13. Gregoretti C, Cortegiani A, Maggiore SM. Noninvasive oscillatory ventilation (NHFOV) in infants: another brick in the wall of paediatric noninvasive ventilation? Pediatr Pulmonol. (2016) 51:663–4. doi: 10.1002/ppul.23398

PubMed Abstract | CrossRef Full Text | Google Scholar

14. Cao H, Li H, Zhu X, Wang L, Yi M, Li C, et al. Three non-invasive ventilation strategies for preterm infants with respiratory distress syndrome: a propensity score analysis. Arch Med Sci. (2020) 16:1319–26. doi: 10.5114/aoms.2020.93541

PubMed Abstract | CrossRef Full Text | Google Scholar

15. Kessani V, Khan A, Quratulain B, Khalid H, Ali SR. Nasal high frequency oscillatory ventilation (nHFOV): rescue treatment for respiratory distress syndrome in preterm infants. J Coll Phys Surg Pak. (2020) 30:771. doi: 10.29271/jcpsp.2020.07.771

PubMed Abstract | CrossRef Full Text | Google Scholar

16. Aktas S, Unal S, Aksu M, Ozcan E, Ergenekon E, Turkyilmaz C, et al. Nasal HFOV with binasal cannula appears effective and feasible in ELBW newborns. J Trop Pediatr. (2016) 62:165–8. doi: 10.1093/tropej/fmv088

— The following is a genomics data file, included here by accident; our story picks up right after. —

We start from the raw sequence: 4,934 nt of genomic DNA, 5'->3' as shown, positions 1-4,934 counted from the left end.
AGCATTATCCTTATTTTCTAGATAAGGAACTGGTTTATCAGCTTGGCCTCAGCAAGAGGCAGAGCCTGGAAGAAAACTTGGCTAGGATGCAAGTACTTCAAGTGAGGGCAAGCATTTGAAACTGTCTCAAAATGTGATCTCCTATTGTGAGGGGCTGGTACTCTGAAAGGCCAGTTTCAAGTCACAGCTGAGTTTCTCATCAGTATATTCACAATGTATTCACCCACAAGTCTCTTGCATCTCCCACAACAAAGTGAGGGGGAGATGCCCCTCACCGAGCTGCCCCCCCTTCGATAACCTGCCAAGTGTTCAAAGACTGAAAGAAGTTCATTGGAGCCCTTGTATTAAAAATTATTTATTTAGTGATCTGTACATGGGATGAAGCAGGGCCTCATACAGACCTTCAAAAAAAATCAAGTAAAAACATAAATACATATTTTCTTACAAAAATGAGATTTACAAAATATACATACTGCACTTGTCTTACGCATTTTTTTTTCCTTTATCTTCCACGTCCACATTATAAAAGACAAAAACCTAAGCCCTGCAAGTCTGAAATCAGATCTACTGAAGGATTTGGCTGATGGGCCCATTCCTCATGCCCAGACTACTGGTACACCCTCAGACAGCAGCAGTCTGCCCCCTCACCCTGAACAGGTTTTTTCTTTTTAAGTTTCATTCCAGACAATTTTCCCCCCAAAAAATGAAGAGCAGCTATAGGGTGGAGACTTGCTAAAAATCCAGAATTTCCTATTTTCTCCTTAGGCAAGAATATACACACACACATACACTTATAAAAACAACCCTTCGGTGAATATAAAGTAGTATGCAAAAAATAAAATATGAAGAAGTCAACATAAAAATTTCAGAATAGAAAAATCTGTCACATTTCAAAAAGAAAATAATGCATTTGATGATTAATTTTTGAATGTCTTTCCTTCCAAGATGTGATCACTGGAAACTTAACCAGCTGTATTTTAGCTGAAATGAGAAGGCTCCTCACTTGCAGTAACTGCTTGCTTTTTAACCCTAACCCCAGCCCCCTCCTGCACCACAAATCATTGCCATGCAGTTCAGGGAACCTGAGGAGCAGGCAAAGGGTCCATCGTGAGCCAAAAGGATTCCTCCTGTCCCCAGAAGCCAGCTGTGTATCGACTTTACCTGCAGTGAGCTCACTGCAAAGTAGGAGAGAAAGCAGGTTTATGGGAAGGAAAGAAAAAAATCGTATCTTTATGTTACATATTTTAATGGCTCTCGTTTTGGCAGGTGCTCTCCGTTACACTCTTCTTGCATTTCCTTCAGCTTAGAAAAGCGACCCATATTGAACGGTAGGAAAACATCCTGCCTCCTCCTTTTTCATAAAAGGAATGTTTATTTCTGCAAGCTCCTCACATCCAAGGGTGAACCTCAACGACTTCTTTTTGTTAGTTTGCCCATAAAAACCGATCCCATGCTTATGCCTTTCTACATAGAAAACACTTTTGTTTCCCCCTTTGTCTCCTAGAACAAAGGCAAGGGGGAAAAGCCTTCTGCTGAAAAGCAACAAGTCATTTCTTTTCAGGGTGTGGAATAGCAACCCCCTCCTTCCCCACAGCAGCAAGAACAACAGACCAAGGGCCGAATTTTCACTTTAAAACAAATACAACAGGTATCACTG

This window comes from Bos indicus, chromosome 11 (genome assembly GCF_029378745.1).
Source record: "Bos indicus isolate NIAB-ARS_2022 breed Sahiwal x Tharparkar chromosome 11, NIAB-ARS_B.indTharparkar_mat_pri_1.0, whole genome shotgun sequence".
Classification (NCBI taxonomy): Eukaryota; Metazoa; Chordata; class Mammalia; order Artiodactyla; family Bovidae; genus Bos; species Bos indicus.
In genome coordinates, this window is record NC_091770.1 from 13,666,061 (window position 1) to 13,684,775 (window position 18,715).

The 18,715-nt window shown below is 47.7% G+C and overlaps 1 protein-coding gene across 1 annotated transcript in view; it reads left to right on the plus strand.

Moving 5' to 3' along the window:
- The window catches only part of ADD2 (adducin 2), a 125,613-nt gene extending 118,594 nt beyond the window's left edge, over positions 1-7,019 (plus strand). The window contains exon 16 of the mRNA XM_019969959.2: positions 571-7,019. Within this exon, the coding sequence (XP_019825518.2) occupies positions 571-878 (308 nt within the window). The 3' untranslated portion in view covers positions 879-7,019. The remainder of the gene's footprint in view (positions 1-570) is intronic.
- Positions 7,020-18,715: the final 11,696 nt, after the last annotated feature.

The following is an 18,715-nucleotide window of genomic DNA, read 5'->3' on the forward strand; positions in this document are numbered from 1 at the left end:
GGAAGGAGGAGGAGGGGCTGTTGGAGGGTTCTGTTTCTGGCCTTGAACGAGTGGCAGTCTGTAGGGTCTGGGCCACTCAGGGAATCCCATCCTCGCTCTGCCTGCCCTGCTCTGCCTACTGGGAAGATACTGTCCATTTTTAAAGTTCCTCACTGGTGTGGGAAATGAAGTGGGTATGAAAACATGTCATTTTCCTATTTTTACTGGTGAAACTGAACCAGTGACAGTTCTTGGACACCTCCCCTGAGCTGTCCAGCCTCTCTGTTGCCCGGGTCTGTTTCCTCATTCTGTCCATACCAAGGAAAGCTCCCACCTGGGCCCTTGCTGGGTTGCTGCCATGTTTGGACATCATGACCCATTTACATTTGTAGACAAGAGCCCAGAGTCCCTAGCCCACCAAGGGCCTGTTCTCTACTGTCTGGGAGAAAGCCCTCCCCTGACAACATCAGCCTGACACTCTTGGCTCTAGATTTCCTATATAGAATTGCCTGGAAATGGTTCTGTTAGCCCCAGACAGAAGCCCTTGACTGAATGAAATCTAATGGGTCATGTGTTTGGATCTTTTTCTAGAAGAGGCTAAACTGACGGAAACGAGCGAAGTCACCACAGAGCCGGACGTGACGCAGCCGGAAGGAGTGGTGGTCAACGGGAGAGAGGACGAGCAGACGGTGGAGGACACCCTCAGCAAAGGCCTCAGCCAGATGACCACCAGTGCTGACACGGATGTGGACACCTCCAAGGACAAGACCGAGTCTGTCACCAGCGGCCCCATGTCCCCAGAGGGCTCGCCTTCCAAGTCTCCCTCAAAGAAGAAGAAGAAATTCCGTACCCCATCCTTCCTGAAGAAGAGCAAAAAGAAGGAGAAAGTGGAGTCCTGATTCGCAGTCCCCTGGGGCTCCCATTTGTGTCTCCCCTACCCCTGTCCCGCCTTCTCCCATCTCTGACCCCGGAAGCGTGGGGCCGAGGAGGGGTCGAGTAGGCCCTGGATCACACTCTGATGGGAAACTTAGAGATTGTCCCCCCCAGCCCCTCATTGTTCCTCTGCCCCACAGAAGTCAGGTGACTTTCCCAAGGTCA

PubMed Abstract | CrossRef Full Text | Google Scholar

17. Bottino R, Pontiggia F, Ricci C, Gambacorta A, Paladini A, Chijenas V, et al. Nasal high-frequency oscillatory ventilation and CO2 removal: a randomized controlled crossover trial. Pediatr Pulmonol. (2018) 53:1245–51. doi: 10.1002/ppul.24120

PubMed Abstract | CrossRef Full Text | Google Scholar

18. Hadj-Ahmed MA, Samson N, Nadeau C, Boudaa N, Praud JP. Laryngeal muscle activity during nasal high-frequency oscillatory ventilation in nonsedated newborn lambs. Neonatology. (2015) 107:199–205. doi: 10.1159/000369120

PubMed Abstract | CrossRef Full Text | Google Scholar

19. De Luca D, Dell'Orto V. Non-invasive high-frequency oscillatory ventilation in neonates: review of physiology, biology and clinical data. Arch Dis Child Fetal Neonatal Ed. (2016) 101:F565–70. doi: 10.1136/archdischild-2016-310664

PubMed Abstract | CrossRef Full Text | Google Scholar

20. De Luca D, Piastra M, Pietrini D, Conti G. Effect of amplitude and inspiratory time in a bench model of non-invasive HFOV through nasal prongs. Pediatr Pulmonol. (2012) 47:1012–8. doi: 10.1002/ppul.22511